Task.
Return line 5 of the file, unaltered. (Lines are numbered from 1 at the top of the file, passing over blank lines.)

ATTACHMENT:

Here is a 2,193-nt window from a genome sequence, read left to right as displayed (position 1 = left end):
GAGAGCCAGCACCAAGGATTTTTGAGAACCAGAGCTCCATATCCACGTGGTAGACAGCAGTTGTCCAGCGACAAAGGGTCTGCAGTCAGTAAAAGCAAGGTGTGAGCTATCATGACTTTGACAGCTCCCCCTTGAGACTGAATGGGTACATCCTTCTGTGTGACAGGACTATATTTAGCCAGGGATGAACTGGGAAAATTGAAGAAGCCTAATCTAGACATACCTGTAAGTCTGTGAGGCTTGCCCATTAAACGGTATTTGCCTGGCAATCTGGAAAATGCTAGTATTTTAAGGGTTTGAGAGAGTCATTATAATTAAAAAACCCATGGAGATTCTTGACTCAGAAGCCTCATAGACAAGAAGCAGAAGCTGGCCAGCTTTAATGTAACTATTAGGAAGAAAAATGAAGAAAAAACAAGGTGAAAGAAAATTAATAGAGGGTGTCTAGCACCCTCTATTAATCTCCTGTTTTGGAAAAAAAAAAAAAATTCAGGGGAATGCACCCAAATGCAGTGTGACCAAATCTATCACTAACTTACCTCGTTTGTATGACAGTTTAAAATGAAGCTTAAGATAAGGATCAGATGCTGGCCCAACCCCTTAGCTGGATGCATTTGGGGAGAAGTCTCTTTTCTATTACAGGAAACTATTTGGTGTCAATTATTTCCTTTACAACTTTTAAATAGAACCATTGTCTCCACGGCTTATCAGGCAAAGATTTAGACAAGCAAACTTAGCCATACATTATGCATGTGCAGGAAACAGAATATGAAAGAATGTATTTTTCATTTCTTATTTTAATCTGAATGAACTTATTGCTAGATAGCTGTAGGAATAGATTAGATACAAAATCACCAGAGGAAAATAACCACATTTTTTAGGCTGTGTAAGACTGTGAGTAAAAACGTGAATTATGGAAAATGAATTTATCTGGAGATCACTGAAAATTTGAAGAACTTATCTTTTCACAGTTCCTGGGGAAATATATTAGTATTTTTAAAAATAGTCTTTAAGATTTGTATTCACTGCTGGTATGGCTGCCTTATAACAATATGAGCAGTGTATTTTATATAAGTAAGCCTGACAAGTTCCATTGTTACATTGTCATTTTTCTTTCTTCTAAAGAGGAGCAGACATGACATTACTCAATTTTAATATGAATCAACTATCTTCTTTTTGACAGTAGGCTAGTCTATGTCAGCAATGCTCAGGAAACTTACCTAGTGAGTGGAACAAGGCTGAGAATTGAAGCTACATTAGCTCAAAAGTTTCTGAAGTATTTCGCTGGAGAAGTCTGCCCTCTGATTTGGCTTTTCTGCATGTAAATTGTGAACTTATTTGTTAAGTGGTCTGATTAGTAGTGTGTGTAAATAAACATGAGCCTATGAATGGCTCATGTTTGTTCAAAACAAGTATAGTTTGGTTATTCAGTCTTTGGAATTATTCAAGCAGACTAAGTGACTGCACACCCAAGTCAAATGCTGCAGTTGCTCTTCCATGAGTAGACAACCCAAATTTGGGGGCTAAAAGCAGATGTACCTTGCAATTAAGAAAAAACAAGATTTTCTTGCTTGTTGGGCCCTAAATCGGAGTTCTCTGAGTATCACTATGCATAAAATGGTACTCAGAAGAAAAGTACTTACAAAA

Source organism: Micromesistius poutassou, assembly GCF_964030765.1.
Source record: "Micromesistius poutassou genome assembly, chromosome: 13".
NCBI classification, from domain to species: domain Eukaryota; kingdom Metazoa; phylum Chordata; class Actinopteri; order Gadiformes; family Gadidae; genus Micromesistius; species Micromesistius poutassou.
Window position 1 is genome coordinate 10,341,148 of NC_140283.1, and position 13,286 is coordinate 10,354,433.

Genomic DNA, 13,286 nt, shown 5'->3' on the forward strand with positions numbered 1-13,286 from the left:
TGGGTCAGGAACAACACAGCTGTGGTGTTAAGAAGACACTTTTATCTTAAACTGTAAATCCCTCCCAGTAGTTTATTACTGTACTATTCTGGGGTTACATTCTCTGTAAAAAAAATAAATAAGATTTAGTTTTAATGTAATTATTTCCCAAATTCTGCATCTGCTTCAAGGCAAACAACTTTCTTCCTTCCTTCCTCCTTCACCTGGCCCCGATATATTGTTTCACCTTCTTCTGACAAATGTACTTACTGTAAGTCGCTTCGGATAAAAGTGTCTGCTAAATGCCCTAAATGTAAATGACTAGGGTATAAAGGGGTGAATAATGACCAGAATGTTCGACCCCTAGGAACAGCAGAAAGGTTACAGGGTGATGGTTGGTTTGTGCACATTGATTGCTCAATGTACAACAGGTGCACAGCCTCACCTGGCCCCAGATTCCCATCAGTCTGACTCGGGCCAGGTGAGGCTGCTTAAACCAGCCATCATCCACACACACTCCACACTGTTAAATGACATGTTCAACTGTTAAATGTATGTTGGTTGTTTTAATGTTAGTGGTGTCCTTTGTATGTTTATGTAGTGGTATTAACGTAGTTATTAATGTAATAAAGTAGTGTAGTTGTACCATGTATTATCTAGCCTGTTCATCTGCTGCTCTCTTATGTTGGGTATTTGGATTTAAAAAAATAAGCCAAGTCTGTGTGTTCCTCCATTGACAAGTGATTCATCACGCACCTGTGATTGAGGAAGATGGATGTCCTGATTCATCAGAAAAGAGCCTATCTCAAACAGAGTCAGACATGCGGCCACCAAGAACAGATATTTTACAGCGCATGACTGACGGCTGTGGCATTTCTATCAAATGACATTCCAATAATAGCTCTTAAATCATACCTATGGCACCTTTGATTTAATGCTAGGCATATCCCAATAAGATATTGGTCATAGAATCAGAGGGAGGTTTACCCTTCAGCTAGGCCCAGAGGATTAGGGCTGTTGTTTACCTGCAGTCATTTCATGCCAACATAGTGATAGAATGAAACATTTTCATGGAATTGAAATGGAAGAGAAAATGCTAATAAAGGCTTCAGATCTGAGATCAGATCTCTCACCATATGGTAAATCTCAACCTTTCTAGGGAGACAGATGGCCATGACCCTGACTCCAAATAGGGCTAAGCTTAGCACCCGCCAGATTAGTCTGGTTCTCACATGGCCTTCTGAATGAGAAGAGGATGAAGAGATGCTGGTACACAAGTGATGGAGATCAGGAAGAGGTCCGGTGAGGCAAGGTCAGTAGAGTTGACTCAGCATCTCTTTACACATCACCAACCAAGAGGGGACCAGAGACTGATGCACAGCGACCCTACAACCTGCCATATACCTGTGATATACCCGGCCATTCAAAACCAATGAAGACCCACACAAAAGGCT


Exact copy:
NCBI classification, from domain to species: domain Eukaryota; kingdom Metazoa; phylum Chordata; class Actinopteri; order Gadiformes; family Gadidae; genus Micromesistius; species Micromesistius poutassou.